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Old 05-29-2008, 03:33 PM
 
1 posts, read 18,601 times
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Hello,

My family and I (2 young children) will be soon moving to the South Bend area (from Ohio). We do not know much about this area except what I have researched online. Seems to be that the city of Granger is the nicest place and best school district.

Any thoughts on good areas/neighborhoods?

Also, are there any houses/condos to rent first before we decide to buy?

Any advice would be much appreciated!!!
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Old 05-29-2008, 06:14 PM
 
36 posts, read 46,930 times
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Hello there
Yes, you are correct, Granger is 110% better, safer, etc. than South Bend. As you have probably noticed, South Bend's crime is bad, and it's not getting better, at all. It's dangerous, dirty, and overall just not really a pleasant place to be. I would definitely recommend living in Granger or at least Mishawaka. I don't know too much about the schools systems in SB, but I have heard that the Penn school district is probably the best. The S, W, and some of the E sections of SB are mostly pretty rough. If you stay near UP Mall, or Notre Dame you should be fine. The area where Scottsdale Mall use to be is getting very popular (it's almost like a little Mishawaka), but the surrounding areas are scary. Also, areas near IUSB are mostly run down. If you don't mind a 30-40 minute drive, New Carlisle and La Porte might suite you nicely. La Porte School Corporation is a lot better than New Prairie (new carlisle), but they are both nice. New Carlisle only has 1k people, but it has that small town feel. La Porte has around 20k and has a lot of stores and shops, not to mention it's close to the bigger shopping stores in Michigan City, South Bend, Mishawaka, and even Hobart. If you have any more questions, send me a DM and I'll answer them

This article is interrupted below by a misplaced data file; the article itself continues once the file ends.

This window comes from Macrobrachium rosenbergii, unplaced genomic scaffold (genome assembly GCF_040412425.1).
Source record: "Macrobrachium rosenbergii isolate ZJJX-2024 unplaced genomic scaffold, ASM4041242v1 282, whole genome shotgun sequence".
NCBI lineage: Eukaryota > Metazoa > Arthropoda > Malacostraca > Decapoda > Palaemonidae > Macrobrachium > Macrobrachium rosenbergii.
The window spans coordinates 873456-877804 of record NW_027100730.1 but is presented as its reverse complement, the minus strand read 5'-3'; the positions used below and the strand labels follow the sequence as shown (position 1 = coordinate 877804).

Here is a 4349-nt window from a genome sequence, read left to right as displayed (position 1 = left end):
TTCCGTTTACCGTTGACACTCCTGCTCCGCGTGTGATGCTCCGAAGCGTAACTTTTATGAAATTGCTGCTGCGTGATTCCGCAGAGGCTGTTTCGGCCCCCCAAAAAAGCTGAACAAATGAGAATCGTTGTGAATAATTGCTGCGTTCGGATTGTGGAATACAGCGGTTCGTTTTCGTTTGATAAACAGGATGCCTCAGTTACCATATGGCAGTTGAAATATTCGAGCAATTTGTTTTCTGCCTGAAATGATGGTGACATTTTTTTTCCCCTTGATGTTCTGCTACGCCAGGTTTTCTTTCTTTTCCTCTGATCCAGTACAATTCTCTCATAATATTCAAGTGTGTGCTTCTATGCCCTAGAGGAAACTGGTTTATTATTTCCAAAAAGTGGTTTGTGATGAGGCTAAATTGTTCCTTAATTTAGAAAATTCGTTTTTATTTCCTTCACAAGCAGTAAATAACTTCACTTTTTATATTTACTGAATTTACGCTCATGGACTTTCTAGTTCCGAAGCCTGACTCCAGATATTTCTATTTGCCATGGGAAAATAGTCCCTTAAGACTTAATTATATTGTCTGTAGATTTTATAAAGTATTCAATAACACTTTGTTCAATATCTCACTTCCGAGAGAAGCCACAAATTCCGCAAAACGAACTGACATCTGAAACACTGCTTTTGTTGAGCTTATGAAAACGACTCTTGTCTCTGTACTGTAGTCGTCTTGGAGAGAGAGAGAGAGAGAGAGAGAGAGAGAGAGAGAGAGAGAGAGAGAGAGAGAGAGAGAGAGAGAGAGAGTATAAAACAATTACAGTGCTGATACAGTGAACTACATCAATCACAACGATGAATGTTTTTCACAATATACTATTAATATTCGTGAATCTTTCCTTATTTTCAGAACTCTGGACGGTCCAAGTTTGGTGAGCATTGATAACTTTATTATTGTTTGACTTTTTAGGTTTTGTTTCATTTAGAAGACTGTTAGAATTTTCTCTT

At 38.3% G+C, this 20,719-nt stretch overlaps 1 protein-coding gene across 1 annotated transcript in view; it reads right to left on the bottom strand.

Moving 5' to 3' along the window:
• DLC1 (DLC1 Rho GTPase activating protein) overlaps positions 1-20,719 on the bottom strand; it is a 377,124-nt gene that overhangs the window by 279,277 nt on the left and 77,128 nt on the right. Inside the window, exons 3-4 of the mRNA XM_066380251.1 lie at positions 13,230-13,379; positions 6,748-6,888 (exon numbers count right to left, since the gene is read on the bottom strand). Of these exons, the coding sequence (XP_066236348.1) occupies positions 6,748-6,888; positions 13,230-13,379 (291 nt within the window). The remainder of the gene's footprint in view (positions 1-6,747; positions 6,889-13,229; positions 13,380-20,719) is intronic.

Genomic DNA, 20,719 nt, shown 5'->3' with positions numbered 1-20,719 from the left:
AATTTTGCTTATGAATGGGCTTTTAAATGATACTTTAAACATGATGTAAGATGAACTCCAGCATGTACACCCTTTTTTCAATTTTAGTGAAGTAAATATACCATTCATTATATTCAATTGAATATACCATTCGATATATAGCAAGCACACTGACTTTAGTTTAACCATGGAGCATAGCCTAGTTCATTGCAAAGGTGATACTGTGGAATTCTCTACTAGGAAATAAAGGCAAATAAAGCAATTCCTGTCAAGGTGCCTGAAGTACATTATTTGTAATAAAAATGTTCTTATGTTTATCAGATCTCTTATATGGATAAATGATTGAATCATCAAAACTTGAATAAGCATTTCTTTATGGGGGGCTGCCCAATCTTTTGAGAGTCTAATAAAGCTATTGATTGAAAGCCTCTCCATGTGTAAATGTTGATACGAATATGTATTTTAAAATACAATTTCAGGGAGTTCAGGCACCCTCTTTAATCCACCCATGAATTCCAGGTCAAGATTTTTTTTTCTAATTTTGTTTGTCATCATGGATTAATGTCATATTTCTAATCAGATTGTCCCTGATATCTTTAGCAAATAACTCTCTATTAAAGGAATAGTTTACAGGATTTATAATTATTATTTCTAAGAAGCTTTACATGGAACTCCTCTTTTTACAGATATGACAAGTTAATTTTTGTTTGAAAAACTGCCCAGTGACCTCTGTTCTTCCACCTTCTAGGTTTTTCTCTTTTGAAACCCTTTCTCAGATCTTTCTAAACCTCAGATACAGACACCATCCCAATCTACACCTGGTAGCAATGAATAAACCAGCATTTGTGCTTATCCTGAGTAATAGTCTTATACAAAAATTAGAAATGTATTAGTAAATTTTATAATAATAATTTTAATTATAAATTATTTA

p.s. I'm from South Bend
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Old 05-30-2008, 01:38 AM
 
Location: Mishawaka, IN
855 posts, read 2,124,404 times
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Bucknerck, there's a thread just a few lines down about someone moving to this area from the Detroit suburbs. I live in Mishawaka myself and am quite happy here. As far as South Bend goes, most of the crime and nastiness is in the west side although there is something of a trickle down effect towards the east. South Bend has it's good spots and bad spots like any city its size. As bad as it seems to the people who have seen it get worse over the years, it's nowhere near as bad as some places I've been around. I suppose it depends on your perspective.